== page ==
I believe we can make a definative statement of our values as a society by creating a Park-Roof on the basic bridge. The Park-Roof will pay for itself by replacing the expensive stormwater treatment system. It will provide needed green space for the adjacent underserved neighborhoods , make an impact on the Carbon Footprint , and create a world-class park that will draw visitors from around the world.
Please visit the blog below to see my Artworks of the Design.

http://urbangreens.tumblr.com/tagged/Bill%20Badrick

kitten

I think it is hilarious (read: infuriating) that the same people who are staunch "just the basics" bridge people, are the same that want the biggest, fattest, conveyances for moving cars. only cars. Funded mainly by the federal government, but keep national government out of states and don't give me health insurance. Make sure it is 100% toll free to drive over. oh, and lower my taxes.


It is clear that most of the citizenry of both states are too ignorant to know what it best for them and need one strong leader on this project to give them what is best in the long run. Someone who will speak up and hire a designer, perhaps not a starchitect, but still someone who can create something to be proud of. Though I fear, no matter how stunning the design, there are those who will be happy with nothing less than mediocre in the name of thrift.


Just think, if given the opportunity to do the St. John's Bridge today, would anyone support the design as it stands, or would they opt for a cheap box-beam girder design instead?

This whole "design by committee" approach is ridiculous, and emphasizes process over product with the end result being an over-priced turd.

kitten

... and thank you for continuous coverage of this. Great article Brian!

Greg

This bridge should be large, multimodal, and a beautiful landmark for the region.

Unfortunately the process is being torpedoed by libertarians who don't want a dime to spent on it and liberals who don't want to make it easier for people to travel long distances in cars.

Peter Ovington

Brian: You mentioned the Delta Park bottleneck on I-5 a couple of times. Note that fixing that bottleneck has been underway for the last year and ODOT will be finished widening the pinchpoint next year.

The Rose Quarter congestion is another matter.

Rob

There is no agreement on the program for the bridge by its clients: 2 legislatures, 2 state DOTS, two cities, Metro, innumerable advisory committees and Congress.

There is a fundamental disagreement over light rail and tolls which are each major budget factors.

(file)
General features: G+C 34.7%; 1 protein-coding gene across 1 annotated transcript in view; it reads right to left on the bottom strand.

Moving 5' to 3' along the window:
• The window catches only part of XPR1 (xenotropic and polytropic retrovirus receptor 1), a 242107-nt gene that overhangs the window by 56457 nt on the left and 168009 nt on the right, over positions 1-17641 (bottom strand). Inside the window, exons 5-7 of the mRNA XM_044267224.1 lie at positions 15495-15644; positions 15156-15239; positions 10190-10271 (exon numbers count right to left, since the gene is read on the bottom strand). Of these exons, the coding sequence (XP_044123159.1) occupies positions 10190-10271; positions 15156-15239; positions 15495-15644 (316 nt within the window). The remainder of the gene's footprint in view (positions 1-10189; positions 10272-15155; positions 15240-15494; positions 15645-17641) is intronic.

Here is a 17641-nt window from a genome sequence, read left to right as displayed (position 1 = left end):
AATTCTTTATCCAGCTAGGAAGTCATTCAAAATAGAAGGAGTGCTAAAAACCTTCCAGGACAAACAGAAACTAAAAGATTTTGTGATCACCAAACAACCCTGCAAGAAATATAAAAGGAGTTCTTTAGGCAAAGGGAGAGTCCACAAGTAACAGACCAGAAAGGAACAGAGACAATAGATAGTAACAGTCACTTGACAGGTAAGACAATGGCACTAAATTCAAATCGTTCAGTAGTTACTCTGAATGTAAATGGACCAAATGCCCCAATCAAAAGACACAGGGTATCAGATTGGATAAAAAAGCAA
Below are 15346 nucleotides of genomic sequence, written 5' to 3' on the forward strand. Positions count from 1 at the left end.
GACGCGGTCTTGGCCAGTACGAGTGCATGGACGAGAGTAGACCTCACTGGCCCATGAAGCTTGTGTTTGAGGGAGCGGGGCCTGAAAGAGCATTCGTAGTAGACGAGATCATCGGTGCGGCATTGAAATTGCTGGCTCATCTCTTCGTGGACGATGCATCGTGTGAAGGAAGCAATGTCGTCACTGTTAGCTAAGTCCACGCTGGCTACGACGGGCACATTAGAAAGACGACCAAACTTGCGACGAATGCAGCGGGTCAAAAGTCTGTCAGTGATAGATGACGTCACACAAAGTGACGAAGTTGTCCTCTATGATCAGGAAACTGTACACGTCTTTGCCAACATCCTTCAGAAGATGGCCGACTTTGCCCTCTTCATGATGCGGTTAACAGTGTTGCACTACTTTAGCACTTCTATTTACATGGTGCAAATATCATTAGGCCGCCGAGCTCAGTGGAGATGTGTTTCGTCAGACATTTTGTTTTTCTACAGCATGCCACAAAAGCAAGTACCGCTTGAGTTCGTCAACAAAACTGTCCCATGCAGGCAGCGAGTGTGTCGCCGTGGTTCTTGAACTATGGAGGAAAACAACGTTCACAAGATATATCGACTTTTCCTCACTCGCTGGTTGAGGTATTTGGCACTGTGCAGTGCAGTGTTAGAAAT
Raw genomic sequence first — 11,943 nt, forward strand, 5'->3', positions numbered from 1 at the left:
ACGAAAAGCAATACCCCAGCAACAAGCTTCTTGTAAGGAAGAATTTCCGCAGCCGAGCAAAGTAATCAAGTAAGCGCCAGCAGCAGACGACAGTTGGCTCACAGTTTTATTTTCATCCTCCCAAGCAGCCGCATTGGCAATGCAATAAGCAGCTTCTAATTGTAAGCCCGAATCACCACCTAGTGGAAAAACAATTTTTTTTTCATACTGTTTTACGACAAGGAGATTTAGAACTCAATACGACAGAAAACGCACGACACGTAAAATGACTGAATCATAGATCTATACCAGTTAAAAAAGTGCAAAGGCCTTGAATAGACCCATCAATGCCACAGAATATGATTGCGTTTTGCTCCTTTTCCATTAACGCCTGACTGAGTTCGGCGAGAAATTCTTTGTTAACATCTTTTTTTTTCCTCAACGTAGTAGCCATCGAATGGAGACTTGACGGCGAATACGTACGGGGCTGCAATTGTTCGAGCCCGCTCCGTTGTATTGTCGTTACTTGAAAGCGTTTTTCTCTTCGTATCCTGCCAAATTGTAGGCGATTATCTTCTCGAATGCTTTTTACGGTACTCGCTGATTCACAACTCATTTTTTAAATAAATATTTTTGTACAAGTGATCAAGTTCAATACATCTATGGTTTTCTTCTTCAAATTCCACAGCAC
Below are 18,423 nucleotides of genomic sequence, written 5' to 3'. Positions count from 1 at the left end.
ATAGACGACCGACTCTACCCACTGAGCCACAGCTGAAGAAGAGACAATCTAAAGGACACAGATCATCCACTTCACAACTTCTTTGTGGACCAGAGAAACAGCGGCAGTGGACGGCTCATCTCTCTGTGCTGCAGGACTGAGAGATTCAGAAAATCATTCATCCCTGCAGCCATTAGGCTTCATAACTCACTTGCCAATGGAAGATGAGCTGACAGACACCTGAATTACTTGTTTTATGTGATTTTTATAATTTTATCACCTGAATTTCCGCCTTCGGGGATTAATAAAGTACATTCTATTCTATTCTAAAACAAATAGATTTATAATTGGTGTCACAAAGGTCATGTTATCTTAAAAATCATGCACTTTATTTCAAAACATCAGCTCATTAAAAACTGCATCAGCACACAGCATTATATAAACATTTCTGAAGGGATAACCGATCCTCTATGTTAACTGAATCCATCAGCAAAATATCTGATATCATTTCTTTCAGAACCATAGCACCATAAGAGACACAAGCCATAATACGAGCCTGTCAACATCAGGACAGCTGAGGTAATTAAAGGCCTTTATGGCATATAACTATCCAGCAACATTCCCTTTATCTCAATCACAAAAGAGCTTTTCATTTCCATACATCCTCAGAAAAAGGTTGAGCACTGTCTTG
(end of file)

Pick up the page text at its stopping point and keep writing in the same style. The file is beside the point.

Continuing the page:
Without an agreed upon program and budget, every design effort is doomed, and resolving those is beyond the capability of any architect.

The congressional delegations are moving ahead. In the future, both state's committee assignments may not be as advantageous and the concept of earmarks may be under increasing pressure.

(My own preferences are to develop Pierson with 4-5 story mixed use, including a UW branch campus, connected to light rail, tear down Hooters, build out the port on West Hayden, convert the Hayden Red Lion to condos and design a bridge that isn't home to seagulls polluting the river. The interface with Hayden seems unnecessarily complex and I'm not sure Vancouver needs to rebuild every interchange, but I'm not a highway engineer!)


KWW

Good luck striving for a world class design. Oregon in particular does not have enough of a population (tax base) to fund large projects properly.

Add to that, a sizable anti tax lobby and a significant Portland population that is completely ignorant of the seismic issues of the existing bridge and you will get mediocre design.

Ray Whitford

I went to four CRC meeting early on (2006,2007) and asked for an iconic design and was told "no". Pearson Airpark was too important. There would be no suspension bridge (even to close to PDX I was told). The DOT's didn't like the idea of including the capacity for HSR either.

The CRC is a waste and the process was destined to create the design we have in front of us. Don't build it. Spend the money on the 405 Loop (tunnels please). And in ten years start a new process to send I-205 West and South to meet US26 and get a LRT Bridge to WA at I5 or at I205. Make the Vancouver to Hillsboro Bypass a Toll Road with limited access (5 miles between interchanges). Make this Toll Road and its Bridge the iconic entrance into our part of Cascadia. And make sure it has the capacity for rail (LRT and Commuter Rail) and bikes/walkers.

Down the road work on local access bridges as needed (Hayden Island, Troutdale, NE 33rd Ave area).

Maybe in twenty years Pearson Airpark can to turned into a historic site and we can reconnect East and West Vancouver by having a elevated bridge that works for cars/people and land use in Washington state.

Ray